Because association of physical activity with SAH seems less strong when compared to classical SAH risk factors, namely smoking and hypertension, the number of SAHs needs to be relatively high when studying physical activity.

The study may have a few strengths. We analyzed physical activity in three different types of activity categories, enabling us to perform the most detailed analysis of physical activity and SAH to date. The follow-up of up to 40 years is one of the longest among cardiovascular risk factor studies25. The relatively large number (543) of first-ever SAH cases enabled reliable subgroup analyses. Our prospective set-up reduced the risk of informational bias and reverse causality. Our analysis included SES, the known risk factors of SAH, and outside-hospital deaths from SAH with high diagnostic accuracy26. The majority of physical activity studies12,13,14,15,18 have not included the substantial fraction of SAH patients dying suddenly outside hospitals. Though sudden-death SAH individuals have worse risk-factor profiles than do hospitalized SAH patients27, we found no differential effect of any physical activity categories on the two types of outcome. As the Finnish incidence of SAH does not differ from the incidence found in other countries reporting reliable (autopsy reports included) incidence rates28, our results may be generalizable at least to other Caucasian populations.

The study has also limitations. Even though our positive predictive value for aneurysmal SAHs was high, our dataset is likely to include small proportion of non-aneurysmal SAHs (perimesencephalic bleed, arteriovenous malformation, fistula, tumor, or trauma related SAHs). However, given the high positive predictive value of aneurysmal SAH diagnoses, and lack of robust association between physical activity and these non-aneurysmal SAHs, they are unlikely to have major contribution to our results. Our study is observational and strong inference about causality cannot be made. Participants’ risk factor profiles were collected at enrolment, and therefore changes in risk factors during the follow-up have evidently taken place. However, we were able to take into account the changing effects of CPA during follow-up; other variables did not show strong evidence of changes. We measured physical activity by questionnaire, and responses are prone to recall and reporting bias. However, our questionnaire has been validated against accelerometer29 and mortality and morbidity data11. Our questionnaire-measured physical activity correlates well with mortality and morbidity whereas the correlation with accelerometer-measured physical activity revealed a moderate correlation. In accelerometer study, physical activity was consistently over-reported in the questionnaires29, suggesting that our results likely underestimate the potential benefits of LTPA and CPA.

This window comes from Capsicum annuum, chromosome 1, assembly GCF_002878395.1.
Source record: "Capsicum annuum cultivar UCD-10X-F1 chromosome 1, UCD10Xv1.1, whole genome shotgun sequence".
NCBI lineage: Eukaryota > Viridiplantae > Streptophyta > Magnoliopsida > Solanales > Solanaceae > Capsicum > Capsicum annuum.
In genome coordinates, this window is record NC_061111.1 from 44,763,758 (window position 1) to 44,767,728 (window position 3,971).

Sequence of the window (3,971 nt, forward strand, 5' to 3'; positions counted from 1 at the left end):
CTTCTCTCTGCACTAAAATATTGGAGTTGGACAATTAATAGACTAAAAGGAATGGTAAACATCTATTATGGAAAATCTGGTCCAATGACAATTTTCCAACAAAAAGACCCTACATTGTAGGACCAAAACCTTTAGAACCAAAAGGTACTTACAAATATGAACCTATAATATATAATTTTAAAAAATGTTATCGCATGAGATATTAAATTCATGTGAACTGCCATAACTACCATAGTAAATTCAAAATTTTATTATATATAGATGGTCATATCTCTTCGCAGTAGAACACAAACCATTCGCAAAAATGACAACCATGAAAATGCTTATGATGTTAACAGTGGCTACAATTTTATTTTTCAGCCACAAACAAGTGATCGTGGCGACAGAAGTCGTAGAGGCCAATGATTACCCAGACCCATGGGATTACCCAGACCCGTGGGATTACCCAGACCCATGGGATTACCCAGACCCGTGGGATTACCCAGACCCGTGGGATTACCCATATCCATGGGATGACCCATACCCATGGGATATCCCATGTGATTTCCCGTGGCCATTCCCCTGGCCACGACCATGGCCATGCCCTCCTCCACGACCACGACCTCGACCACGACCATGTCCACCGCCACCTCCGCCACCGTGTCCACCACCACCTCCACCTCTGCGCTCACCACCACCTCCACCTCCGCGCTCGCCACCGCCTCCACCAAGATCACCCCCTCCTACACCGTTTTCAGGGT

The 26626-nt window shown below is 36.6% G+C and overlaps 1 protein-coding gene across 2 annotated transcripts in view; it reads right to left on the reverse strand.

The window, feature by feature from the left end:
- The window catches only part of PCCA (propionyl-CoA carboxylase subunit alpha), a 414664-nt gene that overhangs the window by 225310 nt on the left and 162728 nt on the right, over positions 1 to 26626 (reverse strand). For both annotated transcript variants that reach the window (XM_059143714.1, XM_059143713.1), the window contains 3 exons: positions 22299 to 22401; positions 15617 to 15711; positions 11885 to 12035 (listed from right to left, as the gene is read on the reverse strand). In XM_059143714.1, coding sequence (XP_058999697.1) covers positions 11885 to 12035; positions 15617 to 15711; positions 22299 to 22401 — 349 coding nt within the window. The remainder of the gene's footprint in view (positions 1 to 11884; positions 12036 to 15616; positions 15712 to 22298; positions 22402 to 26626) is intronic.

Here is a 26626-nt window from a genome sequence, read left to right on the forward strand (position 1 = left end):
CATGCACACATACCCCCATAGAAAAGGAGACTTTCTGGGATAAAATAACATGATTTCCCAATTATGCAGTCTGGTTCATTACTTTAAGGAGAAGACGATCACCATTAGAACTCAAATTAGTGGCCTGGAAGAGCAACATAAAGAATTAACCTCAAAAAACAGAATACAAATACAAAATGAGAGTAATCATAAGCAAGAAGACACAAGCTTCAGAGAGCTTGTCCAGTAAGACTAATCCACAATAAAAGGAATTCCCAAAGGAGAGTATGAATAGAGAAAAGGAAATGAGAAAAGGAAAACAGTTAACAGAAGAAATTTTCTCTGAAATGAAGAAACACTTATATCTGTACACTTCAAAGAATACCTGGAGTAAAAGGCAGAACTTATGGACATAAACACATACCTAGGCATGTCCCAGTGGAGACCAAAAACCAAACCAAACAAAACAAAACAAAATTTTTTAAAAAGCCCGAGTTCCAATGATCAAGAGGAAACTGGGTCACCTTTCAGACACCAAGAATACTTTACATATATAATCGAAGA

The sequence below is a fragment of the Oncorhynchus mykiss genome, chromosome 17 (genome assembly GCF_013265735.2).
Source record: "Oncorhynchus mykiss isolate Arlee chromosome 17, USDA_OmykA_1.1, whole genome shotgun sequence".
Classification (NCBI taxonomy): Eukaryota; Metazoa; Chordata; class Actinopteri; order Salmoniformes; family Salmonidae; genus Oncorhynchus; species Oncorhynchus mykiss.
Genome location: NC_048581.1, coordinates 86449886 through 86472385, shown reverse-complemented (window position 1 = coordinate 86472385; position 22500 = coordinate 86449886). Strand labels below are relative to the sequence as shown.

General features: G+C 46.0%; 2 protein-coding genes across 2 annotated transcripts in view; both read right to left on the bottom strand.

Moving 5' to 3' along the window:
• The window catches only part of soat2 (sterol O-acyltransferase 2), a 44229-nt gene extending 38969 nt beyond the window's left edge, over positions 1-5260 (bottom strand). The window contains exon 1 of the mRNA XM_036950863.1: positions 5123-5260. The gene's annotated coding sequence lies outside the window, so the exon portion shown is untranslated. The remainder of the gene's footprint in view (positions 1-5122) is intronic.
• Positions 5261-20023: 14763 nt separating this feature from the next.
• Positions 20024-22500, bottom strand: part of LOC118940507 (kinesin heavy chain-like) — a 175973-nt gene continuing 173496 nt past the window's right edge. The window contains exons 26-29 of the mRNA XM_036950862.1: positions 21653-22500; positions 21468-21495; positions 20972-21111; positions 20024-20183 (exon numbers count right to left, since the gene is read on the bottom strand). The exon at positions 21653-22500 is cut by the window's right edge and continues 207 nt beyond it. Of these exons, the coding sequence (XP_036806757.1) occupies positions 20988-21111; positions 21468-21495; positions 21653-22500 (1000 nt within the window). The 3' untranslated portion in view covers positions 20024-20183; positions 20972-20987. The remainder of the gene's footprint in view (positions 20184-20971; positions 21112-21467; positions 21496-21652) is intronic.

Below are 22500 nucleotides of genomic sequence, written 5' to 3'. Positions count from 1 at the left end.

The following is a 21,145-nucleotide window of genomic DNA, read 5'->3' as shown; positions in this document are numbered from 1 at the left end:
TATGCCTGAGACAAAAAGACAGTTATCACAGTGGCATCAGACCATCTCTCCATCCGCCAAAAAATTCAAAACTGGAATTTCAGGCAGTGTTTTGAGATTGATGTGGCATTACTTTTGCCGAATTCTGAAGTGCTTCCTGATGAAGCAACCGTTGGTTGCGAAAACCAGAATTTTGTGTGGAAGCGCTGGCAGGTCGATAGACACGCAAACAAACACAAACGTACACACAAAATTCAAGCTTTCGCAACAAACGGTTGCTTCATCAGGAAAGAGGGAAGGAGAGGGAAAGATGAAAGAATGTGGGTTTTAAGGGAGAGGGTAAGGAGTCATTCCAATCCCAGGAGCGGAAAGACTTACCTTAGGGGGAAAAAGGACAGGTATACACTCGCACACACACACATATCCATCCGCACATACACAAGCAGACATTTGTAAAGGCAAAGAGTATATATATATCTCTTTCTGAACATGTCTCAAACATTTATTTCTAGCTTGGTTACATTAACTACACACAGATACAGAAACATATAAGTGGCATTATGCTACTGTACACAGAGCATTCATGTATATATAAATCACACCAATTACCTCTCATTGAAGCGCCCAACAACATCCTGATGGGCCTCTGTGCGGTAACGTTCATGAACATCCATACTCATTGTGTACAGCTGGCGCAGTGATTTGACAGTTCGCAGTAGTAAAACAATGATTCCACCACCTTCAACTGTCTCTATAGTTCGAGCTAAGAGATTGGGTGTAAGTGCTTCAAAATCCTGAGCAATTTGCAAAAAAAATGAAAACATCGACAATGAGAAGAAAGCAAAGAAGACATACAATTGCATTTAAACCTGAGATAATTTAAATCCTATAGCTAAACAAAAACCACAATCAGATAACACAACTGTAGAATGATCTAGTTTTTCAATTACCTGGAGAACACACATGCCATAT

In conclusion, increases in leisure-time and commuting physical activity are likely to reduce SAH incidence in all age- and SBP groups and especially among smokers. Increasing commuting and leisure time physical activity could be a novel non-invasive preventive method for reducing the rupture risk of intracranial aneurysms. However, intervention studies are needed to confirm this. The reasons and mechanisms for elevated SAH risk in those doing strenuous physical work remain to be studied.